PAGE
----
Pele: Who is Hawaii's volcanic fire goddess? - CBS News 8 - San Diego, CA News Station - KFMB Channel 8

Pele: Who is Hawaii's volcanic fire goddess?

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As Hawaii endures a week-long eruption of the Kilauea volcano on the Big Island, some Hawaiians have an idea of who might be behind it all: Pele, the honored female deity of fire.

Who is Pele?

Pele is considered the Hawaiian fire goddess, and the daughter of Haumea, the earth mother.

According to Lilikala Kame'eleihiwa, a professor at the Kamakakuokalani Center for Hawaiian Studies, Pele is regarded by Hawaiian traditionalists as a divine akua, or a sacred spirit of an earthly element. Kame'eleihiwa, whose family's personal akua is Pele, said there are over 400,000 element gods in Hawaiian tradition.

Legend has it that Pele was born in Tahiti, but after angering her sister Na-maka-o-kaha'i, the akua of the sea, Pele was banished from the island. The akua embarked on a journey in exile in pursuit of a fiery dwelling.

"She looked for a place to dig the fire pit and make her home," Kame'eleihiwa explained. "And she finally finds that island and the place is called Kilauea."

For 100 generations, Kame'eleihiwa said Hawaiian women have shaped their identities off the beauty of her volatile eruptions and the magnitude of her strength, which is documented in photographs displaying her vibrant red hue.

Madame Pele

Sometimes referred to as Madame Pele, or Tutu – grandmother – Pele is hailed as the powerful force behind Kilauea's decades-long eruptions.

The volcano has been in a constant, on-off state of eruption since 1983, although this eruption is a more severe case.

"She is very dynamic, sometimes very angry. Quick to anger and quick to forgive. But she’s a force to be reckoned with," explained Kame'eleihiwa.

Kame'eleihiwa said Pele will change form from fire into a human body. She will appear as an old woman with red hair on the side of the road, or a young vibrant mother giving birth.

A sacred tradition

The personification of elements into akuas is a long-held practice of Hawaiians who remain connected to their ancestors through chants, songs and prayers about the natural world. Kame'eleihiwa said everything has a divine purpose, which Hawaiians take care to acknowledge and honor in their cultural rites.

Kekuhi Kealiikanakaole, who lives on the volcanic landscape as the creator and trainer for Kumu Hula, said that Pele teaches Hawaiians how to live on an island.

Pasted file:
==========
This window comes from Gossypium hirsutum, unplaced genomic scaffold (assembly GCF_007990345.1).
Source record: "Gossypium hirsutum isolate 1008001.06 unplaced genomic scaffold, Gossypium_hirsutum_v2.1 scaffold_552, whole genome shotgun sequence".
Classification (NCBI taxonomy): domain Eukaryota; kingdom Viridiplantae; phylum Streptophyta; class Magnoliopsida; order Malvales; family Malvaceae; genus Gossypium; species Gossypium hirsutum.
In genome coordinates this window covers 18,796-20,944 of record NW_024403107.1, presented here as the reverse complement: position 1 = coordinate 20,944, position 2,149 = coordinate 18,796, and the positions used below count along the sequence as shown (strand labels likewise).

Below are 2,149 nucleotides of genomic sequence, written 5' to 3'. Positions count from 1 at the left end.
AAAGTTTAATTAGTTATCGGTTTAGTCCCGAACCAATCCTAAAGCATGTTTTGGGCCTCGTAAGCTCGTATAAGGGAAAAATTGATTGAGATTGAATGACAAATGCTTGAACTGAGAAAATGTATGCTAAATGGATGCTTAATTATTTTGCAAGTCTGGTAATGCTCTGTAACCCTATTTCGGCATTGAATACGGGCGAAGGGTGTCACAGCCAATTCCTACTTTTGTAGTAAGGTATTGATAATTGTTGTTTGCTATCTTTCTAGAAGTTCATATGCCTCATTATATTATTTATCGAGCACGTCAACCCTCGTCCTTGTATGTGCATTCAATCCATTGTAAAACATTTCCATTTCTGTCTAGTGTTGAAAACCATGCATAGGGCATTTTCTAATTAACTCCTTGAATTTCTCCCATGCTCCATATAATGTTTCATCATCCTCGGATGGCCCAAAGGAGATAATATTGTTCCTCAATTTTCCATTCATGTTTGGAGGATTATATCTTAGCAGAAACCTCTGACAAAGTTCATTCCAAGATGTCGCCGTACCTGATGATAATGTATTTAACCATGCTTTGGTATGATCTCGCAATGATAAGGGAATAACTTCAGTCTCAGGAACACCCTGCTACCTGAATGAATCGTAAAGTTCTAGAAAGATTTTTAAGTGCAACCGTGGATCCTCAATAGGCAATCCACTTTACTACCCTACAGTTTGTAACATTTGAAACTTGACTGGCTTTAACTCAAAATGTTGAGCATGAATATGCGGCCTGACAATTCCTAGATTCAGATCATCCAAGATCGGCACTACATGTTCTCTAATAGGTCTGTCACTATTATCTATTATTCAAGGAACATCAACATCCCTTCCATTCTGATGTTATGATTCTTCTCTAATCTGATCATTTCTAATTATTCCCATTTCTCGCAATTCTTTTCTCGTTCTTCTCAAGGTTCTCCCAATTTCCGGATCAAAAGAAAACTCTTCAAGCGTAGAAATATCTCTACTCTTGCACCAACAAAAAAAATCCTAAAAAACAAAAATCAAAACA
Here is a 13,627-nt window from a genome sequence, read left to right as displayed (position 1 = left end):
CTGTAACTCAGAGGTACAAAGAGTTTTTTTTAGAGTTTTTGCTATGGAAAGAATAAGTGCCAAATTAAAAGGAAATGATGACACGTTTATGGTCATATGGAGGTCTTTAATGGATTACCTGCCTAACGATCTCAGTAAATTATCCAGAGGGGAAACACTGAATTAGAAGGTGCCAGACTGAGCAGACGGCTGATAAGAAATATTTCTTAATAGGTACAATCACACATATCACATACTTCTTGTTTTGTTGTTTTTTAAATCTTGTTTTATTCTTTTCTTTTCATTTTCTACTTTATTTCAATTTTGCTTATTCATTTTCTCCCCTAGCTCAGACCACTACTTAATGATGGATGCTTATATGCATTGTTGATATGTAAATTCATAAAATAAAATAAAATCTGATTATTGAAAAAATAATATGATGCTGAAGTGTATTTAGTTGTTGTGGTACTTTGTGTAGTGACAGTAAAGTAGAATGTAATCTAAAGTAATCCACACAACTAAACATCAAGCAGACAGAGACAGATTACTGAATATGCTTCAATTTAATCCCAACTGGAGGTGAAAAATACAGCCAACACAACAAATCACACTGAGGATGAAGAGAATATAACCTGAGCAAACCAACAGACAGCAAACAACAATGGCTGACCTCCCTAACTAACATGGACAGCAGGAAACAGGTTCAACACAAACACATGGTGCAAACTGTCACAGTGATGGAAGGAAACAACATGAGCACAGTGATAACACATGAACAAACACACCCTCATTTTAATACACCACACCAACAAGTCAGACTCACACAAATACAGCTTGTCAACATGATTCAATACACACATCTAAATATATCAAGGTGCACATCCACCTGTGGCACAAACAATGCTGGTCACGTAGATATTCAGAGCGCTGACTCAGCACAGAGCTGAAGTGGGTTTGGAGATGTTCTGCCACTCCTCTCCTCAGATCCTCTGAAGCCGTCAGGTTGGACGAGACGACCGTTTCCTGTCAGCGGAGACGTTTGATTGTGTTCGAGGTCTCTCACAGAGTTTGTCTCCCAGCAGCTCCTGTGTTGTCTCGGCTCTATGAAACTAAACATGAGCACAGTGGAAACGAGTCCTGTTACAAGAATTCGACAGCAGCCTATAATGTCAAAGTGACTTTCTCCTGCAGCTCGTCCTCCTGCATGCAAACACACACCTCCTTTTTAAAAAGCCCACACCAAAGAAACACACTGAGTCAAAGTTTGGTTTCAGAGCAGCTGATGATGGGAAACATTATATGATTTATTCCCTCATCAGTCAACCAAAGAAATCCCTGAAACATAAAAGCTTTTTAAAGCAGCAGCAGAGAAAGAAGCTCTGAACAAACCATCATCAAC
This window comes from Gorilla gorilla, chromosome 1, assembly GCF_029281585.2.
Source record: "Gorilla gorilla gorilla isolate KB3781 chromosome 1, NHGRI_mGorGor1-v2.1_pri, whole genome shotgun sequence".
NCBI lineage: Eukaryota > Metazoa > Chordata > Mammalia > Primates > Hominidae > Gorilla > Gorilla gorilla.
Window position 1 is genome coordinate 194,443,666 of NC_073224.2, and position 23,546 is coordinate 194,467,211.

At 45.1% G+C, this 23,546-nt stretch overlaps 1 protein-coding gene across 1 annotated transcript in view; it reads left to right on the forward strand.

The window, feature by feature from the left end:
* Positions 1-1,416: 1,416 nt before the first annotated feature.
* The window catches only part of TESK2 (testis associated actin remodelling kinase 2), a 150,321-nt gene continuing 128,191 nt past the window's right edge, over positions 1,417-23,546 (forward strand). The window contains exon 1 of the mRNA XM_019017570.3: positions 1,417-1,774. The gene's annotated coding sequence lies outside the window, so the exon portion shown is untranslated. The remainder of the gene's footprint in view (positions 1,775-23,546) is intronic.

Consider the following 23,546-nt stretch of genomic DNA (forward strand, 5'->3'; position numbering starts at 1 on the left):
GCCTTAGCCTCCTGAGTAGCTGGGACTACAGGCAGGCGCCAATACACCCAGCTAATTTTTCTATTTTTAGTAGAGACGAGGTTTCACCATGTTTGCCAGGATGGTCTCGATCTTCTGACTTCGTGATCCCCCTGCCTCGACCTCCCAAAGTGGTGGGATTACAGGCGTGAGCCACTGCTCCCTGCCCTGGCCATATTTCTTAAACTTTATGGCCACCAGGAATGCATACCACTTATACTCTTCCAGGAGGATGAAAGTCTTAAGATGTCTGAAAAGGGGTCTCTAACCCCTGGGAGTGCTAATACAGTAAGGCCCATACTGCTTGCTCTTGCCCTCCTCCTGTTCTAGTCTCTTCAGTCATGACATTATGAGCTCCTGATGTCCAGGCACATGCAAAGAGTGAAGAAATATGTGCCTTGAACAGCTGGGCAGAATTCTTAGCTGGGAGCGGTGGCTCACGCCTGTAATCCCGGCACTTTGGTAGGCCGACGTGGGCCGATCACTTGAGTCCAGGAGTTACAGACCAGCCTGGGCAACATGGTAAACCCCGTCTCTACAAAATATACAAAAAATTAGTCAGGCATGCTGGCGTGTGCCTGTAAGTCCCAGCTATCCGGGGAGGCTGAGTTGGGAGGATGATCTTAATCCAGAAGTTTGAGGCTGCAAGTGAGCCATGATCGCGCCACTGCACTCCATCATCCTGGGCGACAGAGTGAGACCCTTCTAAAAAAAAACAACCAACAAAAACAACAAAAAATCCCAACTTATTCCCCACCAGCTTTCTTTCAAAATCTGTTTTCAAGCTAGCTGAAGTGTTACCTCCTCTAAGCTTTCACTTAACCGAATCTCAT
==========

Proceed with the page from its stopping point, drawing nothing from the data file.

"We must treat the landscape and others on the landscape as if our lives depend on one another-people, forest, trees, fresh water," she said. "The Pele reminds us that as short as our human life is we must be good stewards."

She also said people in her community "come to pray, make offerings, watch in silence, or just come to be in the presence of creation because Pele is a visually dramatic phenomenon."

As a hula performer, Kealiikanakaole honors the memory of the property and lives lost through the years of Pele's volcanic rage by sharing family stories, and through hula's traditional songs, chants and dances.

Kame'eleihiwa understands that some will disregard the legend of Pele and other goddesses, she said that native Hawaiians understand how their ancestors wanted them to treat the land, which is passed down through messages given by akuas.

“I think before people rebuild houses, they should refer to Hawaiian experts," she explains. What often happens is the Hawaiian system is disregarded as superstition, and you can say that, but Pele is erupting, so that’s something."

As the Honolulu Civil Beat reported, not everyone shares the ancient belief that Pele is a deity.

'This is Pele's place'

Sometimes, Kame'eleihiwa said, Pele needs to cleanse the land. It's the akua's way of reminding the people how the island must be treated, and that she feels the desecration of the land.

"This is Pele’s place," Kame'eleihiwa said. "And we as descendants of akua and descendants of the land need to live in harmony with the elements and the land. Humans are not the most important things on the earth, the elements are.”

At the end of the day, Pele will take what is rightfully hers.

"As long as Pele is erupting, we say she is dancing," said Kame'eleihiwa, who referenced the sudden uptick in earthquakes as Pele in labor. "She is giving birth to land."

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